Hello, I’m Dr. Bill Banner. I’m a pediatric critical care attending and a medical toxicologist with the University of Oklahoma Poison Center. I’m here to speak to you about the management of North American pit viper envenomation. Just so we differentiate what species we have here in North America, we have Crotalinae pit vipers, which is what we’re talking about today. And then we have also a group of Elapidae, which is the coral snake in the United States. The coral snake is down in the Gulf region, and there’s some species in the Southwestern desert that are fairly rare. We are talking about what 98% of the snake bites are due to: the rattlesnakes, the copperheads, and the moccasins, which is also called a cottonmouth; it’s the same snake. We see a variety of pit vipers in the United States, and according to Poison Center data, there are approximately 5,000 to 9,000 bites a year that present to the emergency department. Copperheads are the most common snake bites coming in at about 50% of all bites, followed by unknown pit vipers. This means the patient couldn’t identify the type of snake that bit them, but they knew it was a pit viper based on location or the types of snakes in the area. Now, in the United States, the reporting of snake bites is increasing. We know that since 1999, Poison Control Centers have been involved almost two and a half times more commonly. As you might expect, it is predominantly a male problem, as they seem to be interacting with snakes more and out more in the environment. And it’s a summertime phenomenon, particularly in the states where the temperatures drop more in the wintertime. So we see this epidemiology. The picture here gives you some idea of the typical appearance of these envenomations. Once you’ve seen a few snake bites, it’s not much question that you’ve got something going on that’s a problem. So I think what we need to think of as kind of a hand-and-foot kind of phenomenon, or at least lower extremity-upper extremity. It’s rare to have a torso bit or a head bite, but they do occur, and they are always very serious. The characteristics of the pit viper are very unique, and have developed over time to make them a very efficient hunter. To start, they have a triangular-shaped head, as you see here. This can be seen without having to get close to the snake. Pit vipers also have elliptical pupils, which is a unique characteristic in North America. They are called pit vipers because they have a unique organ that is situated between the eye and the nose, just below it. That’s an infrared hunting device. The reason that the Navy named its heat-seeking missile the “Sidewinder” was after the sidewinder rattlesnake, because it’s also a heat-seeker. They also have a very unique feature, which is anterior fangs. They have a retractable mechanism that is actually connected by a tubular tooth or fang to their upper jaw where they have a gland that actually manufactures their venom. And when they squeeze that gland, it injects. So it’s a two-step process, where the snake strikes and puts a fang through the superficial layers of the skin, and then contracts and injects. But the snake doesn’t always inject venom with every bite. The classic presentation is two fang marks, but there may only be one fang mark, and at other times there may only be scratches. With CroFab, it isn’t necessary to identify the type of snake, as long as we know it’s a pit viper. I don’t recommend you handle the snake dead or alive. Even a dead snake can cause an envenomation. If you’re able to take a picture without putting yourself at risk, that’s fine, but please don’t bring the snake into the emergency department. The next thing we’re going to talk a little bit about is how antivenoms have developed around the world and, in particular, the United States. Antivenom, as we know it today, is a relatively recent development. Research began on using antibodies for treatment of envenomations in the late 1800s. As more experience was gained and the benefit of using antibodies to manage envenomations was seen, the process became more developed, allowing for some degree of specificity and efficacy. In the 1950s, the first commercial pit viper antivenom for humans was developed and released by Wyeth. This was a game changer, but unfortunately it was known to cause a high degree of significant allergic reactions, including fatalities. Due to concerns over time with this antivenom and the high risk of allergic reactions, a group of physicians and toxicologists came together to develop an antivenom that used different technology; FAB versus a full IgG antibody and using snakes that are entirely native to the United States. This went through a purification process that would eliminate antibodies not specific to the snake bite, and hopefully improve safety. As a result, CroFab was developed and approved in the early 2000s, and has radically changed how snake bites are managed. Due to the improved safety profile and efficacy, CroFab was able to decrease the number of fasciotomies performed on patients and also allowed for a greater number of snake bites to be treated that previously would not have been treated due to concerns of antivenom safety. One of the reasons CroFab is very appealing to us is that it is comprehensive in its species coverage and focused on snakes that we see here in the United States. The Western diamondback, the Eastern diamondback are two big vectors of rattlesnakes, although there are more than 20, and closer to 30 different types of rattlesnakes and subspecies. It is also made with the venom of a water moccasin, which provides coverage for the Agkistrodons, which include the copperheads. Those two seem to go hand-in-hand a little bit in their venom toxicity. The fourth snake that they use is a particularly toxic snake that exists mostly in the Southwestern desert and that is the Mojave rattlesnake. And even though it’s named after the Mojave Desert, it’s very common in Southern Arizona and on into New Mexico, and even into that part of Texas that borders on New Mexico. So having the Eastern and Western diamondback of Mojave and the water moccasin to manufacture CroFab gives it a good specific North American antivenom profile. Why treat these envenomations? Well, I think once you’ve seen a few bites from pit vipers, you can understand the need for treating them. Certainly, pain and disfigurement damage to tissue is part of it, but these can also be a very life-threatening envenomations. So let’s go more into what’s going on when you get injection. What you need to realize is that there’s a purpose to these venoms. It’s a very complex mixture. People often ask why don’t we make a monoclonal antibody. And the reason is that there’s no single antibody that would cover the mixture of these toxins because they’re so far flung. You have to have something that’s sort of a shotgun approach in order to neutralize all the different proteins present. Here’s a list of some of the pit viper venom components, but venom can contain over 40 different venom enzymes and proteins. There are things that can cause worsening coagulation and anticoagulation; neurotoxins, cytotoxins, hemotoxins, metalloproteinases. There are all kinds of studies that have been done on the chromatography of these venoms. It’s fascinating scientific stuff. Since snakes cannot chew their prey, they have to start digesting them before they eat them; that’s the role of venom. The venom components work together to improve the ability of the snake to defend itself, but more importantly to feed. Here’s a little pop quiz. I’m sure you’ve been thinking about this. What is the purpose of a snake’s venom? Well, first, you have to realize that the snake cannot outrun some of its prey. So it wants to keep them very close to them after the envenomation occurs, particularly in the dark. The second thing is that snakes ingest their prey as a whole organism. And because they eat their prey whole, they have to start the digestive process from the inside out in order to facilitate that process. So the answer to our question is the primary purpose is to immobilize and digest the prey that they’re trying to eat. Defense, as I said, is a secondary consideration for them. As you can see here, the consequences of envenomation can be quite disfiguring, and also life-threatening. There’s a high risk for long-term morbidity, as well, with snake bites. There’s the potential for irreversible local and systemic damage. As you can see here, the snake bite can cause a lot of blistering, particularly in places where you’ve got a need or function like your fingertips or your whole hand. You can see compromise where you lose digits. You may lose function. You may also have sensory loss. In this instance, the child actually picked up a small snake. And even though we think copperheads are not very toxic, this child did not have the wherewithal to let go of the snake, and so it envenomated the child multiple times on that hand. Neutralizing the venom was critically important or he might have had a lot more damage. So he received CroFab and did quite well. So we know that there are a lot of local effects, but we’re also going to talk about some systemic effects. You’ve got to know that with any snake in our pit viper family, you can have death as a possibility. It’s important not to overgeneralize pit viper bites since there are so many factors that go into whether or not the snake envenomates and how much venom, if at all, is injected. Here are some examples of signs and symptoms that you might expect to see. We try to divide these into three different categories for you to think about, and that’s local, hematologic, and the systemic. Local is what we think when you think most often about because you can take pictures. You got the swelling, the pain is way out of proportion to what it looks like, and that’s also cytokine release with an inflammatory cascade. They get erythema, they get blisters, they get bruising, a lot of soft tissue damage. The reason we see a lot of hand bites is because people are putting their hands near the snake, either intentionally or accidentally reaching behind a rock or working in the garden. According to data from the North American Snake Bite Registry, 100% of patients experienced local tissue damage and swelling; whereas, about 20% of patients will experience thrombocytopenia or hypofibrinogenemia. The other common thing that we see are these hematologic effects. Venoms by different species of snake and different families of snake will produce different effects on the coagulation system. The big Western diamondbacks can cause fibrinogen to drop very quickly, and you may get a call that the lab can’t even measure it. You may see pro-times go up, and platelet counts may drop rather precipitously in the 20,000 to 10,000 range. I’ve seen them as low as 3,000 to 4,000 very quickly after an envenomation. Some snakes, like our pygmy rattlesnake, tends to drop platelet count, but spare fibrinogen and INR. I don’t know why, but people have studied these venoms and found different particular proteins that may cause these different effects. This may rapidly lead to effects like hypotension. Also, the ability of the venoms to degranulate mast cells, and thereby release histamine and other inflammatory mediators may also contribute. Plus, there’s components of the venom that can drop your blood pressure directly. One of the things that the venoms do very quickly is to try to cause you to vasodilate and cause you to leak fluid out of the blood vessels, particularly into your GI tract. And that also drops your blood pressure. That’s all part of the immobilization process. Vomiting and diarrhea are fairly unique findings in that they may indicate a more severe envenomation. The angioedema, as we mentioned, can have – from histamine release, and so you can have a patient whose lips become swollen, or who has more traditional itching type reaction. It can fool some people, but it’s not an allergy per se; it is simply angioedema. And last, but not least, and most people think of Asian snakes as having this neurotoxicity, but we have two particular species in North America; the Mojave rattlesnake and, to a lesser extent, the timber rattlesnake that can affect cranial nerves and cause neurotoxicity. The type of neurotoxicity associated with these two snakes is sort of a top-down, head-to-toe rather than toe-to-head. So it’s very different from Guillain-Barre, and it’s more like botulism. You see cranial nerve functions change and patients will complain of double vision. It’s not very common in the timber rattlesnake, but it’s fairly common in Mojave envenomation, and it’s fairly characteristic to see somebody that can’t open their eyes or can’t move their eyes about very well. I’ve seen this progress to where they were completely areflexic and on a ventilator, particularly in children. That is a very ominous finding. So, how much you get, where you get it; all of these things will contribute overall to these effects. I will tell you, the only caveat out of these is that if you’re bitten on the head or the neck, or on the torso, you are going to have systemic effects that can be very life-threatening. So, you have to treat any snake bite as a critical situation until you’ve got it under control. The takeaway from this slide, in my experience, is that all pit viper bites can affect three main body systems: local, hematologic, and systemic. Why are these effects concerning? The consequences of these things may be very obvious, but local effects may cause you to lose a digit. And back in the day when we were afraid to use the antivenom, we saw patients refuse treatment and have a lot more damage and local manifestations that reduced function on their extremities, particularly on the hands. Obviously, they’re cosmetic and they’re never going to look right, but they may, even with the picture we have here, end up with a reasonably good cosmetic result. It can heal and granulate and look fairly functional. And with good intervention, you can prevent the loss of function. And I think that’s the most important thing to remember, is that the deeper the effects, the more quickly you treat them and intervene, you can start to avoid particularly those damages to the extremities. In terms of the hematologic effects, they can have a very low percentage of bleeding, surprisingly. But you can see some laboratory values that will make you go crazy. And again, before the evolution of CroFab back prior to 2000, we would see patients that literally had oozing and loss of capillary integrity throughout large portions of their body when they refused antivenom treatment. Their hemoglobin would drop and they would not so much have an acute bleeding episode, as they would just kind of ooze. The laboratory values, particularly fibrinogen, may be undetectable. Platelet counts may be below 1,000, and INR may be as high as something like 13. Again, this is about 20% of the time that you’re going to get into these problems. The last thing is obviously the systemic effects. You can die from this. Every year, we have some patients that don’t seek treatment or have some unusual presentation. There can be irreversible induced damage and they may need to be intubated. We had a person who was recently bitten by a timber rattlesnake that had to be intubated for respiratory failure. They can go into shock very quickly as a result of fluid loss. All of the kinins and vasoactive substances that are released during these events contribute to mortality. And last, if you think about the function of the snake venom, it’s to induce the digestive process. If you don’t neutralize the venom successfully, it will start to break down muscle. The most striking case I saw had a CK of 234,000; that’s a six-digit number. The patient had fatal rhabdomyolysis and was literally digested at autopsy. So that’s something to keep in mind as something to aggressively pursue treatment. The first, and more important principle that we need to talk about in terms of management of these snakes is something that we call initial control. I don’t like the term loading dose, because that implies there’s a dose and you give that loading dose and you’re done. No. Initial control means that you have successfully achieved certain endpoints. The patient comes in and they’re having progressing local effects, swelling, pain moving up the extremity, obvious tissue damage, and you want to get that to stop. Usually if you run your hand along the patient’s extremity from proximal to distal, you’ll hit a point where all of a sudden, you realize you’re causing them some discomfort. Obviously, we don’t go any further, particularly in children. That is a distinct finding and that will give you an indication of whether the venom is progressing by the lymphatic drainage. So it’s a fairly slow process. They may skip a little bit where they get local lymph nodes in their groin or their axilla that are painful, but the rest of the venom is progressing slowly up the extremity. We’ll talk a little bit more about distribution edema, but you can see that that initial process of stopping local progression is incredibly important. Secondarily, you want to make sure that the patient’s systemic symptoms are resolved. Getting them out of shock and any kind of neurotoxic involvement is neutralizing the venom. Although there may be a slower improvement, it should start to trend in the right direction. And third, you need to reverse the coagulation. In certain types of shock situations like sepsis, you’re giving them platelets, it’s taking a long time to correct the process, even after antibiotics, not so with antivenom. When you start antivenom, you will see over the course of an hour and a half all of a sudden their platelet count’s improving, fibrinogen may go back up into the normal range. So it’s a very rapid process of reverse in coagulopathy and halting the damage that’s being done to the coagulation cascade. Another way to understand initial control is that you’re giving enough venom antibodies to the patient to neutralize a sufficient unknown quantity of venom toxins to halt the progression and prevent it from getting worse. That’s why it’s so important to give an adequate dose up front; otherwise, you’re just kicking the can down the street. The last point in want to emphasize is that, regardless of species, time is tissue. According to the North American Snake Bite Registry, all envenomated patients reported local tissue effects. CroFab can prevent the worsening of tissue damage, but antivenom will not reverse damage that has occurred prior to treatment. Clinicians should treat with a sense of urgency in order to reduce the potential of long-term morbidity. That includes loss of a digit or loss of function that may impact the patient for a lifetime. I think the biggest mistake people make is they see a rattlesnake envenomation, and it’s pretty easy to say, ‘Oh my gosh, we’ve got to do something right away.’ The less aggressive snake venoms like the copperheads, people tend to say, ‘Well, we’ve got some time.’ But you don’t. Damage is occurring just like with any other snake that you could see. You’re going to have swelling and ecchymosis in a large percentage of those, even when we say that there are less directly toxic venoms. So, remember the key take-home point is time is tissue, and CroFab should be administered as soon as possible in patients with North American pit viper envenomations.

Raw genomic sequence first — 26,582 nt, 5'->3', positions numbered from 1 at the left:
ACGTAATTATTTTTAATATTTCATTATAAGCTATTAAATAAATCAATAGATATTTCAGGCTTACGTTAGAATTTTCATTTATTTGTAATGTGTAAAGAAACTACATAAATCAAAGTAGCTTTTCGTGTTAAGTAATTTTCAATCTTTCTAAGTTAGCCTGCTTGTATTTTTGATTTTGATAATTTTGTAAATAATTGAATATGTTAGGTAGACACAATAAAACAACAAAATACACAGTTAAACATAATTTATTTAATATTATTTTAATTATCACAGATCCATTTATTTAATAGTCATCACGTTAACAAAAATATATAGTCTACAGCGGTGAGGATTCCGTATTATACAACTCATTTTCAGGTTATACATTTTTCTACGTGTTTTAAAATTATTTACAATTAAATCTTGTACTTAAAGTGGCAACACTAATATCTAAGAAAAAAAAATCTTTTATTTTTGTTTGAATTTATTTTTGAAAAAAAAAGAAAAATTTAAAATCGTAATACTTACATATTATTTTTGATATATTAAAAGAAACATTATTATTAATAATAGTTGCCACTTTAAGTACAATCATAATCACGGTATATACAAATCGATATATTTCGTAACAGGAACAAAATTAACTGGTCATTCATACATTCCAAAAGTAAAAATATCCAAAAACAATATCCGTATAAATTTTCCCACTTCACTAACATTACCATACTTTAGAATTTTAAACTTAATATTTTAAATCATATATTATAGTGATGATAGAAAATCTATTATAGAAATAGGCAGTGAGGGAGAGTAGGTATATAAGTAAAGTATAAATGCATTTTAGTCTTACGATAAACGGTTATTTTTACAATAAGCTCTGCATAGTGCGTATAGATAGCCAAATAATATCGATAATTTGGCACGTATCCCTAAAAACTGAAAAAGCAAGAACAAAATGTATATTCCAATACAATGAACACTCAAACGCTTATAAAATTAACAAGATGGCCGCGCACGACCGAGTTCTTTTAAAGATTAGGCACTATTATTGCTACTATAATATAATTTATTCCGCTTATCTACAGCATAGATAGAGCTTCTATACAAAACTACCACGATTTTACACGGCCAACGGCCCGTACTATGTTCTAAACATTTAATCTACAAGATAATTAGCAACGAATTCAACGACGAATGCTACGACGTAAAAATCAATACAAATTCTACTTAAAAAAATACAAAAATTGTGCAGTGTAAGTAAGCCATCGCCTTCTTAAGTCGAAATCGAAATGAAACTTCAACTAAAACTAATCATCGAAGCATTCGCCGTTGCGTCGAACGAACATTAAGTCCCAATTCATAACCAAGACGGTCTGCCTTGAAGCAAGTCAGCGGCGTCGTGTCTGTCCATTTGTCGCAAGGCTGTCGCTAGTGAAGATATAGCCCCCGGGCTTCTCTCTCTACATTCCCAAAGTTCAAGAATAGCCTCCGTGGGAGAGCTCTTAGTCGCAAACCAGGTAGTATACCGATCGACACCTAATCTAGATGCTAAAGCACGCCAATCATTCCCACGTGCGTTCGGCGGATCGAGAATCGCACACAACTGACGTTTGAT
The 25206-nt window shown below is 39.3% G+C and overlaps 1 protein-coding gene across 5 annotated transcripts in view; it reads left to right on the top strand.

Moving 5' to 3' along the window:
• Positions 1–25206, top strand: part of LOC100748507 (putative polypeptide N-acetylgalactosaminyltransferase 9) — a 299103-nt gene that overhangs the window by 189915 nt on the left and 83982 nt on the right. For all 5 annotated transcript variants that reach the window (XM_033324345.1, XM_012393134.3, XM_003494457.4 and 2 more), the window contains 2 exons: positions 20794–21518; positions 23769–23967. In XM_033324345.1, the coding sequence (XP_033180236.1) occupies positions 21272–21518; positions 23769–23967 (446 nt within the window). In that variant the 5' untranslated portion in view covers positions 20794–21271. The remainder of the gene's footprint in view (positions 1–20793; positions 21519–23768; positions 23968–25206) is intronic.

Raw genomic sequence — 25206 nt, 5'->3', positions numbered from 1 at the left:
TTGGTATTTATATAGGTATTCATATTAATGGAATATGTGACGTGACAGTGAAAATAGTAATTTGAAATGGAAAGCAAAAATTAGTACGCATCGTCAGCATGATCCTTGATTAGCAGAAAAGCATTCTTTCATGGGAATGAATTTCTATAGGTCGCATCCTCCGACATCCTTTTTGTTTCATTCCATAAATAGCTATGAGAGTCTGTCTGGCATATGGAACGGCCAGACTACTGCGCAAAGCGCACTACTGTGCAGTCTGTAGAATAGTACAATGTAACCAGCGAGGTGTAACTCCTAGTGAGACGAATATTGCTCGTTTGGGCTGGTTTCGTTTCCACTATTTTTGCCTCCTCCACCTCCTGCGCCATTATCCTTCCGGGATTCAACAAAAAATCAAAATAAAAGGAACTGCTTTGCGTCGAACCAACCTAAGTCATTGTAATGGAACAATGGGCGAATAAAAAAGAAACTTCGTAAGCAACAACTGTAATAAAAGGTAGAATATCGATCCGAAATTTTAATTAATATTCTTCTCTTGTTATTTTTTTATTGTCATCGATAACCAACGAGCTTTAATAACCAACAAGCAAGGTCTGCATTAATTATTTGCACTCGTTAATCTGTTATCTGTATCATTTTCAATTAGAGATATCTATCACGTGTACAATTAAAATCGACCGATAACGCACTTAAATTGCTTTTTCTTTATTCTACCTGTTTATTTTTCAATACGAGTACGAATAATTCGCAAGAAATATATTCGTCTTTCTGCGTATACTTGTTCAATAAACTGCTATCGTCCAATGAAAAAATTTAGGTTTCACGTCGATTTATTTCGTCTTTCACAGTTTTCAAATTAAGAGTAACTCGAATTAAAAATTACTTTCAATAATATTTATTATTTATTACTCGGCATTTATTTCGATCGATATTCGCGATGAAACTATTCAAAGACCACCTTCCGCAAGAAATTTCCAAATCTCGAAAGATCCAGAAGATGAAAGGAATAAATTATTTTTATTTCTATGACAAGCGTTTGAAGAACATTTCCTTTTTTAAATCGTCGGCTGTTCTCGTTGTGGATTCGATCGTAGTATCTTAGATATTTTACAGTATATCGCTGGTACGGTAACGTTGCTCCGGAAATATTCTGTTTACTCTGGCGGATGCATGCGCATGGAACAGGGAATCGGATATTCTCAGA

Let’s now hear the indication and important safety information for CroFab®.